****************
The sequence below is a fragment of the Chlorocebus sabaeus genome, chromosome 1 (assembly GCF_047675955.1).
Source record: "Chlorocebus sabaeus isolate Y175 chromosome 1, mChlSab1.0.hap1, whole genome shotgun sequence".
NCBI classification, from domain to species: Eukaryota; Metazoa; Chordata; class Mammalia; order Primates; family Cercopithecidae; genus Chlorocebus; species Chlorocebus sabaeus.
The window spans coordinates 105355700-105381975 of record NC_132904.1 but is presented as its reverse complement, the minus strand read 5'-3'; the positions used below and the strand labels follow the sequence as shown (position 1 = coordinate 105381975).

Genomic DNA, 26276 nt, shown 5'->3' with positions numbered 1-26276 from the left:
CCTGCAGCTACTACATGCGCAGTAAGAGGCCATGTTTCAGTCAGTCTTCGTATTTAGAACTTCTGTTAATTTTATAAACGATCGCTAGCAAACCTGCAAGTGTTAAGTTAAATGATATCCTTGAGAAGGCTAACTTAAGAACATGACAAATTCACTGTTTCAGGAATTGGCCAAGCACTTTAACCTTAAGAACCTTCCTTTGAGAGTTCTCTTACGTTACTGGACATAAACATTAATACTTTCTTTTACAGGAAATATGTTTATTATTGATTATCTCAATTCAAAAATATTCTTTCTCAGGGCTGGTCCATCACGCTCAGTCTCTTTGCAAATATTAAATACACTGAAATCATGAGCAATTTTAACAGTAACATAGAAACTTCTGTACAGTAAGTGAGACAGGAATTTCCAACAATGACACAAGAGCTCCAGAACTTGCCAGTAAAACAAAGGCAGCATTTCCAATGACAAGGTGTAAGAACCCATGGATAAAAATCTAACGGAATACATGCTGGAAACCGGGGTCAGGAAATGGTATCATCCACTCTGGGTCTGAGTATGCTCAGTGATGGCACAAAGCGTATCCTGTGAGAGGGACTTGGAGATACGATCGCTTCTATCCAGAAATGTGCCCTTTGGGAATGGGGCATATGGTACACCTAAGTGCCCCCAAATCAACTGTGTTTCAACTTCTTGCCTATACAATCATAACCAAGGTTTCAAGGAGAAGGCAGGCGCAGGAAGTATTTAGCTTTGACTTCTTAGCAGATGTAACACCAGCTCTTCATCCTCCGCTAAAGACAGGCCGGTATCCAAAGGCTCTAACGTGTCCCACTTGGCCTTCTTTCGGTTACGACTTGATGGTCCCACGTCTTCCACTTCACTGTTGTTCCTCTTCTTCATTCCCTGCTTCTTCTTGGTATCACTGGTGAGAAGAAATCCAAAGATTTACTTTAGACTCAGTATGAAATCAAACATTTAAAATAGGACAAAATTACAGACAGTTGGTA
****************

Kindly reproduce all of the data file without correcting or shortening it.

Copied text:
The sequence below is a fragment of the Chlorocebus sabaeus genome, chromosome 1 (assembly GCF_047675955.1).
Source record: "Chlorocebus sabaeus isolate Y175 chromosome 1, mChlSab1.0.hap1, whole genome shotgun sequence".
NCBI classification, from domain to species: Eukaryota; Metazoa; Chordata; class Mammalia; order Primates; family Cercopithecidae; genus Chlorocebus; species Chlorocebus sabaeus.
The window spans coordinates 105355700-105381975 of record NC_132904.1 but is presented as its reverse complement, the minus strand read 5'-3'; the positions used below and the strand labels follow the sequence as shown (position 1 = coordinate 105381975).

Genomic DNA, 26276 nt, shown 5'->3' with positions numbered 1-26276 from the left:
CCTGCAGCTACTACATGCGCAGTAAGAGGCCATGTTTCAGTCAGTCTTCGTATTTAGAACTTCTGTTAATTTTATAAACGATCGCTAGCAAACCTGCAAGTGTTAAGTTAAATGATATCCTTGAGAAGGCTAACTTAAGAACATGACAAATTCACTGTTTCAGGAATTGGCCAAGCACTTTAACCTTAAGAACCTTCCTTTGAGAGTTCTCTTACGTTACTGGACATAAACATTAATACTTTCTTTTACAGGAAATATGTTTATTATTGATTATCTCAATTCAAAAATATTCTTTCTCAGGGCTGGTCCATCACGCTCAGTCTCTTTGCAAATATTAAATACACTGAAATCATGAGCAATTTTAACAGTAACATAGAAACTTCTGTACAGTAAGTGAGACAGGAATTTCCAACAATGACACAAGAGCTCCAGAACTTGCCAGTAAAACAAAGGCAGCATTTCCAATGACAAGGTGTAAGAACCCATGGATAAAAATCTAACGGAATACATGCTGGAAACCGGGGTCAGGAAATGGTATCATCCACTCTGGGTCTGAGTATGCTCAGTGATGGCACAAAGCGTATCCTGTGAGAGGGACTTGGAGATACGATCGCTTCTATCCAGAAATGTGCCCTTTGGGAATGGGGCATATGGTACACCTAAGTGCCCCCAAATCAACTGTGTTTCAACTTCTTGCCTATACAATCATAACCAAGGTTTCAAGGAGAAGGCAGGCGCAGGAAGTATTTAGCTTTGACTTCTTAGCAGATGTAACACCAGCTCTTCATCCTCCGCTAAAGACAGGCCGGTATCCAAAGGCTCTAACGTGTCCCACTTGGCCTTCTTTCGGTTACGACTTGATGGTCCCACGTCTTCCACTTCACTGTTGTTCCTCTTCTTCATTCCCTGCTTCTTCTTGGTATCACTGGTGAGAAGAAATCCAAAGATTTACTTTAGACTCAGTATGAAATCAAACATTTAAAATAGGACAAAATTACAGACAGTTGGTA